Sunday, February 15, 2009

F-holes and such: Part One

 I come from a family of 5 children. For some reason we were all "blessed" with a certain amount of musical talent. Perhaps not me so much, but my mom and brother and 3 sisters. I was dragged along for the ride, more or less, just so the others wouldn't look bad because of me. Little dogs don't do music that well, but they can learn if you beat them every day. Ok, I wasn't beaten every day.

Except my dad. The music gene was not in Dad. Oh, he could (and would) throw his head back and make an enthusiastic "joyful noise," but music? Not so much. Anyway.

So in 4th grade I was, for a few fruitless months, at least, chained to a piano for an hour each day after school. "Criminy a living death!", as my broken-legged friend Gary used to say. I will not even bother to describe my piano teacher and her ruler-knuckle-metronome method of making sure I kept my little fingers curved. But if you have ever had the pleasure of learning the absolute basics of the piano, you will empathize with the endless stupid scales and key signatures and John Schaum sequential piano instruction books with humiliating song titles like, "The Happy Halibut," and butt-numbing piano benches (especially cruel since my feet didn't reach the floor, much less the pedals.) This while my buddies were pressing their dirty noses against the window that was next to the piano and yelling at me to come out and play in the waning Michigan twilight. "Hey, JERKOFF," they would yell affectionately. "Hurry Dup."

Before too much of my life was wasted it became painfully obvious that piano was not going to "take" with me and I was let off the hook. But not for long. I broke my arm in 5th grade, but come 6th grade I was introduced to the violin and urged to become intimate friends with it. Shee-it.

"Why violin, Dad?"

"Because it costs less than a cello, son."

Who could argue with that kind of musical logic?
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I have been rudely ridiculed about the length of my posts. Accordingly, I am stopping here. But be warned I am not finished. Tomorrow you will learn the parts of a violin and why you should not change your strings all at once. Why should you not learn the parts of a violin? I had to. Hint: learning the names of the parts didn't help me play it better. It won't help you either.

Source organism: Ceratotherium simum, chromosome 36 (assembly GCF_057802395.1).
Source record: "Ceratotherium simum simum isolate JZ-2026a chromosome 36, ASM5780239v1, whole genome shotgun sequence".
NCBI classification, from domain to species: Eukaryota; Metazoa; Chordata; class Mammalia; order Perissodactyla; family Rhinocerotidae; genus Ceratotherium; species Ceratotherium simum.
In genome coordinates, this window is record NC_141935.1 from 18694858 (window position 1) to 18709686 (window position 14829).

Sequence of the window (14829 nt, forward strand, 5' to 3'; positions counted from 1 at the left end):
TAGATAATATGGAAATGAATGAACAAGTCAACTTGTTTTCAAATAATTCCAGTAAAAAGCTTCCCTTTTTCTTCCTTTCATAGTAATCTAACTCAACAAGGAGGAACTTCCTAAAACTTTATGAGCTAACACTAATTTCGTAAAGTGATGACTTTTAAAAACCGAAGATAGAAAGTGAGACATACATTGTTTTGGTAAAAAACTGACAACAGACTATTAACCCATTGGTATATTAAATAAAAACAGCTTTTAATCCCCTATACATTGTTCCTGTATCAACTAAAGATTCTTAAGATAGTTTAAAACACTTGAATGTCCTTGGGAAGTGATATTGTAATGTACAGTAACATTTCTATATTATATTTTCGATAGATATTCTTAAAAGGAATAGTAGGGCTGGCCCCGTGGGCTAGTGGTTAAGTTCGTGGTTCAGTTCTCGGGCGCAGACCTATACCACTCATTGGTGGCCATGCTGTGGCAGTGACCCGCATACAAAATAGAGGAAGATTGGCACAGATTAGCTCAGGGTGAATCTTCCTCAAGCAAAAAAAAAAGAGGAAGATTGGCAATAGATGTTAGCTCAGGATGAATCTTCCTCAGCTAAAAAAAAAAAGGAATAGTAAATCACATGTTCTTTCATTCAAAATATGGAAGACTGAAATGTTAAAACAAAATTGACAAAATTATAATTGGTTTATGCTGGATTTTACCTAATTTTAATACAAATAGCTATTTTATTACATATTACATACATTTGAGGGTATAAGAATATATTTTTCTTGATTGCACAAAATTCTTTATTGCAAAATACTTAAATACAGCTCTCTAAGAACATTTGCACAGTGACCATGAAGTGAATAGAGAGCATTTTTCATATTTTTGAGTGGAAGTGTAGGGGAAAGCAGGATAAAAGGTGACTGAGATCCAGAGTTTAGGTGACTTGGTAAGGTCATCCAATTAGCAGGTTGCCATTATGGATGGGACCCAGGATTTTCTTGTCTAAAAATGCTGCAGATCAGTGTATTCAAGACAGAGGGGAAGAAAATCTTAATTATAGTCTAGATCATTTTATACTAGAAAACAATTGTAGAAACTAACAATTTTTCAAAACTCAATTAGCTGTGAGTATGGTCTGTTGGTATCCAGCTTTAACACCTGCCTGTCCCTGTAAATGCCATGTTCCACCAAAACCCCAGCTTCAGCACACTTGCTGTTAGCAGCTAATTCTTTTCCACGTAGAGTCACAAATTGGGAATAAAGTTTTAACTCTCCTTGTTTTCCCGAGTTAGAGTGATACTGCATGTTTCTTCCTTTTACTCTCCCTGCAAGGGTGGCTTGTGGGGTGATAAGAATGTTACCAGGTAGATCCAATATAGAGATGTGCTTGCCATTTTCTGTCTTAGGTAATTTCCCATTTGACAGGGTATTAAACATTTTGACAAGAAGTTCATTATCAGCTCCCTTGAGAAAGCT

9 comments:

A. said...

My mother was a talented violinist, my sister sings, my father was much like yours. I keep quiet.

Ken Armstrong said...

I had to learn the accordion. We should compare scars sometime. :)

Janet said...

I still have my Schaum books. 12 years of lessons. Although had any of my teachers been knuckle-rappers, I know I wouldn't have lasted that long. Shame on your teacher.

Debbie said...

How funny, I was going to comment how in order to learn the piano, I first had to endure accordion lessons. Lo and behold, my buddy Ken made a similar comment.

Guess this odd group of folks that find one another here in the blogoshere have some pretty warped pasts!

ettarose said...

I too learned to play the piano and then when grown I taught myself to play the guitar. Look where it got us. Refined.

Relax Max said...

@A. - How interesting. Your mother sounds so special. I keep quiet too. At least when it comes to singing. :)

@Ken Armstrong - Old "Polka Ken." Somehow it doesn't fit. Bet you were/are good, though.

@Janet - Wow. Well at least you have something to show for the experience. I hope you still play.

@Debbie - Why am I not surprised? I can see you now in your Little Debbie talent pageants, up on stage in your little spangly majorette costume and playing an accordion, emitting an oddly monotonous rhythm that made the judges' expressions go blank. And that smile! And those eyes - making hypnotic contact with each judge in turn... :) :

@Ettarose - How interesting! I learn something new about you all the time! I'm impressed.

Why you would give all that up just to be a juggler in the circus is beyond me. )

Janet said...

I do still play, actually. In public even. Although piano recitals were the bane of my existence in school.

Stephanie Barr said...

I completely lack motor control, the kind required for art or the playing of any instrument. I played the clarinet for a while, but it wasn't pretty. For the sake of humanity, I gave it up.

I can, however, sing and quite well. No rulers required. Of course, I can't do anything useful like sight read.

Relax Max said...

@Janet - I wish I had had the determination to make it through the early days of piano until it got fun. I envy you. :)

@Stephanie - Yeah. I've seen your blog. Can't type, either. A shame, because you seem to have worthwhile ideas but just can't spell well enough to express them. Kidding. I LOVE your blog! Wish I could sing. Trust me, you wouldn't want to be in the same room if I tried! Thanks for your comment. :)

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